HP Envy x360 13 (Ryzen): Full, in-depth review
It Belong In A Museum
Say what you will, Nvidia are looking to change up the status quo with gaming laptops through their new Max-Q graphics configuration. And it feels fair to claim that AMD are aiming to achieve a similar outcome when it comes to Ryzen Mobile.
Ryzen architecture has made AMD a more relevant part of the desktop computing conversation than they have been in years. Why shouldn’t the company try to do the same when it comes to laptops, notebooks and convertibles like the new HP Envy x360.
We came away a little mixed on the Ryzen-powered HP Envy x360 15 earlier this year, but opted to revisit the Envy x360 range and see how the new 13-inch HP Envy x360 13 fared.
The specs for our HP Envy x360 13 review unit were as follows:
Processor: Ryzen 5 2500U
Graphics: Radeon Vega 3
Storage: 256GB PCIe NVMe M.2 SSD
Display: 13.3-inch FHD (1920x1080) IPS WLED backlit touchscreen with Corning Gorilla Glass
Ports: USB 3.1 Type C, 2X USB 3.1 Type A, combo audio jack, MicroSD card reader
Weight: 1.3 kilograms
Dimensions: 306.57 mm x 214.63 mm x 14.98 mm
Battery: 4-cell, 53.2Wh battery
Connectivity: Wi-Fi (802.11), Bluetooth 4.2,
Webcam: HP Wide Vision HD Camera with dual digital microphone
Design - Looks, Feel, Form-Factor
On a visual level, the HP Envy x360 rarely misses a beat. Despite the difference in size between it and its 15-inch cousin, it’s no less immaculate in its presentation. Like that device, every corner of the Envy x360 13 feels like it's dripping with premium flourish. From the honeycombed Bang & Olufsen speaker to the almost-seamlessly convertible form-factor, the whole thing screams cutting-edge tech. And even if some of of this comes off a little superfluous, it’s far from undesirable.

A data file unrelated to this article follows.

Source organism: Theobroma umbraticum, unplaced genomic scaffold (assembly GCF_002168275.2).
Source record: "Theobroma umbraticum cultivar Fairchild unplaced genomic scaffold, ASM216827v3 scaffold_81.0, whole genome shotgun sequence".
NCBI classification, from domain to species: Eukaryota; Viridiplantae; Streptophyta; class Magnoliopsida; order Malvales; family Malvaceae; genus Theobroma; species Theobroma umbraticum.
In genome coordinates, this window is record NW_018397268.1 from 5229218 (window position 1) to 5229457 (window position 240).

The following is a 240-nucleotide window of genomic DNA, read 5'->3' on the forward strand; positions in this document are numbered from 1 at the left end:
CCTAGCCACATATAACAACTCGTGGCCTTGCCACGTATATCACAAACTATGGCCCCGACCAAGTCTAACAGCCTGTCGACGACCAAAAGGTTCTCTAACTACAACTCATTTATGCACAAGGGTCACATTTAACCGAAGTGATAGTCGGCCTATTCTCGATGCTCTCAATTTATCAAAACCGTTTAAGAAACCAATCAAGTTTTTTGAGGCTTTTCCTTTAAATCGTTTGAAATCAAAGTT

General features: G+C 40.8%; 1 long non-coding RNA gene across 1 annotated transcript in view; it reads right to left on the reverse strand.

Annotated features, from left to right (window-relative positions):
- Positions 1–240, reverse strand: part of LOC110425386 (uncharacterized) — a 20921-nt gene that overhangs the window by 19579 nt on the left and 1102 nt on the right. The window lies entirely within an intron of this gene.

The one key difference worth highlighting here between the 15-inch and 13-inch Envy models is that the latter does end up touting a significantly more compact physical footprint. Part of this is down to the super-narrow bezels, which have allowed HP to eke out a little bit more screen out of a smaller display. More generally though, the size also serves to make the Envy x360 13 a much more-appealing option when it comes to using it in tablet mode.
However, as always, there’s still room for improvement.
The sleek, all-metal metal chassis on the x360 looks great - but I constantly worried that either something on my desk or in my bag would mar the Envy x360 with scratches or vice-versa. In addition, the material design involved gives the Envy x360 a sense of heft and density that’s not always what you want. It’s not quite bulky but it does come across as less lightweight that other 13-inch notebook PCs.
Still, it’s hard to complain too much when the display sitting at the center of the HP Envy x360 13 is such a joy to look at. It’s as bright, colorful and responsive as these things come. There’s also a special privacy protection screen mode that’s sure to appeal to security-conscious types. HP do offer a tantalizing 4K variants for those who need a little more - but we came away pretty happy with the FHD display on our sample.
Frustratingly though, there’s no version of the Envy x360 13 that offers an SD-card. You can always buy a dongle or adapter to solve this problem - but it did prove a definite drawback I directly ran afoul of during my time with this product.